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Intro

Buttermilk Country is a well-known, world-class bouldering destination. The massive boulders provide some of the most accessible and diverse bouldering in the country with routes that offer everything from fun scrambling to highly technical ‘problems’ that challenge even the world’s best climbers.

It also offers so much more! The area covers 325 acres of high desert meadow and is allocated for ‘dispersed recreation’ year round. Numerous dirt tracks and single-track trails connect for miles of hiking, trail-running, mountain biking and dirt biking in and around the hills. Plus this network of dirt roads from the early years of mining and ranching here provide wonderful OHV driving opportunities.

What Makes It Great

It’s a year-round destination and there is something for everyone here. The mountain peaks tower above the desert floor and a canopy of bright stars sparkles in the night sky like a never-ending display of brilliant fireworks. Interspersed with private and non-public utility lands, the Buttermilks basin is a huge tract allowing for a great variety of recreational activities with camping allowed on the public lands.

Who Is Going to Love It

Outdoor enthusiasts of all sorts will revel in all that the Buttermilk Country has to offer. Bring all your gear – mountain bike or dirt bike, binoculars and bird book, climbing shoes and crash pad, a camper van or tent. Exercise your body, explore the sights, and experience the beauty of Buttermilk Country.

Best Season

Recreation can happen year-round, but best sending temps are in the winter, camping is most pleasant in the spring and fall, summer days are hot and winter nights can be chilly.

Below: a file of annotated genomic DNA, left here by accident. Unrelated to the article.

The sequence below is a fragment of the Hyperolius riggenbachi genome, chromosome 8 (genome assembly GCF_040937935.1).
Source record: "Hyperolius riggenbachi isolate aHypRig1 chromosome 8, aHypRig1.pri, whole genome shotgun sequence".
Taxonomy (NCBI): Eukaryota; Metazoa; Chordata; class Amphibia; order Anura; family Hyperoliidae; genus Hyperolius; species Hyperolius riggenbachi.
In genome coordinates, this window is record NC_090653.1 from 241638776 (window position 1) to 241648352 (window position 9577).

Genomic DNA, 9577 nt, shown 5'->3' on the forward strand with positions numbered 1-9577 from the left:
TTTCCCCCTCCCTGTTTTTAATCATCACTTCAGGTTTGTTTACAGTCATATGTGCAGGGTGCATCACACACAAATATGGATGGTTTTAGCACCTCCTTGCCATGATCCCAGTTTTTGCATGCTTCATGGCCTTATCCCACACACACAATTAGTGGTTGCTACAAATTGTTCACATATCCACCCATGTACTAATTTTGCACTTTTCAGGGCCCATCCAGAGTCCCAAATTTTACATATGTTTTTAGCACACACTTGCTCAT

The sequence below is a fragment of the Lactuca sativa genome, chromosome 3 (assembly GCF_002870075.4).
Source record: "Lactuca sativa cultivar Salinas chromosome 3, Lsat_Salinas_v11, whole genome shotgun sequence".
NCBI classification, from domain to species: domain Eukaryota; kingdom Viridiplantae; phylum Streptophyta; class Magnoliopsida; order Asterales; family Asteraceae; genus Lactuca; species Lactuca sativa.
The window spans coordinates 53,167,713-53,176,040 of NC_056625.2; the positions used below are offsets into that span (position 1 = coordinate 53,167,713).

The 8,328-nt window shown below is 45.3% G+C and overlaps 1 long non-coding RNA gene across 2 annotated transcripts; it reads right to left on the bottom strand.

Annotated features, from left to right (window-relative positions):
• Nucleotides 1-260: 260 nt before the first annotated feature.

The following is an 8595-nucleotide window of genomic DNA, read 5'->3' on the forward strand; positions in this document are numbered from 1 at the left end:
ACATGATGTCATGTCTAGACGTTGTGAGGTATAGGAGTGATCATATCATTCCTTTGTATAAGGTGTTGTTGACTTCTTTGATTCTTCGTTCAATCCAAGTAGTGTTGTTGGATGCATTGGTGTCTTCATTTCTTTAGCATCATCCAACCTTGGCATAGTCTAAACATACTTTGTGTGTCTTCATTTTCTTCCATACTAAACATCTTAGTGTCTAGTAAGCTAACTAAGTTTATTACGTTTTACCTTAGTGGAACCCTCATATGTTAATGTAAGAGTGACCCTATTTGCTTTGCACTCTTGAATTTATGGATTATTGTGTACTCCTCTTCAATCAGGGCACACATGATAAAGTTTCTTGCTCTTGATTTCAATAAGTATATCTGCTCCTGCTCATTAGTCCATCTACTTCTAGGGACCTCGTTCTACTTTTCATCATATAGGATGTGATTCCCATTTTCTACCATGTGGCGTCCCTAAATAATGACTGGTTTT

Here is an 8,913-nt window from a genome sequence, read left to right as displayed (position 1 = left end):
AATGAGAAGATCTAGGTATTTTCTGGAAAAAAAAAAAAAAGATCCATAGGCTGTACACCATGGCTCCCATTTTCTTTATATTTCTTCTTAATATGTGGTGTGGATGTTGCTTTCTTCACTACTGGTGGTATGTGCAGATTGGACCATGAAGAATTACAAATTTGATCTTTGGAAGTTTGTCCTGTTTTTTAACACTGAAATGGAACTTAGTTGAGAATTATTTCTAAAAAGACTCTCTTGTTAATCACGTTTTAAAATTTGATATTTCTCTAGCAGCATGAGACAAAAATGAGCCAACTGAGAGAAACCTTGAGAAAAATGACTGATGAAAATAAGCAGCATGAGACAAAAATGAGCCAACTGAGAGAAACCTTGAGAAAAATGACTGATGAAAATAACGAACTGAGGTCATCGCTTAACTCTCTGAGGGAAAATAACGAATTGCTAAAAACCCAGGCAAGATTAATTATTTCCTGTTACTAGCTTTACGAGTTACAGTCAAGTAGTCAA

Directions. Parking. Regulations.

Head west on Highway 168 (W. Line St.) for 13 miles to the junction of Buttermilk Rd and turn right. The road turns to gravel just beyond the cattle guard and 12 miles further you will find yourself in the heart of Buttermilk County. All along Buttermilk Rd, up to and beyond the bouldering area, numerous roads and tracks lead off into the hills and to clearings where parking and camping exist alongside the creeks, boulders and ridges of this diverse landscape. Always park or camp on existing clearings. Please don’t crush the brush. Remember to stop in first at the local USFS Ranger Station for a map and campfire permit, for when conditions allow, and make sure to camp only on Inyo National Forest Land.

About the Author: Gigi de Jong

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Gigi is “crazy mad in love with Bishop.” Since moving here in 2006 she has made it her mission to participate in as many of the outdoor activities as possible. She learned to snowboard, improved upon her very average climbing skills, took long hikes, has driven up and down innumerable mountain roads and 4×4 tracks, cycled and occasionally tumbled down mountain bike trails, taken to the roads on a bicycle or motorcycle – sometimes for fun and sometimes to commute, and completed her first attempt at a triathlon this year. She spent 10 months touring the western US and Canada on a bicycle and after 4,000 plus miles returned to Bishop – for the beauty of the place and the spirit of the community. “My soul belongs here,” she says.

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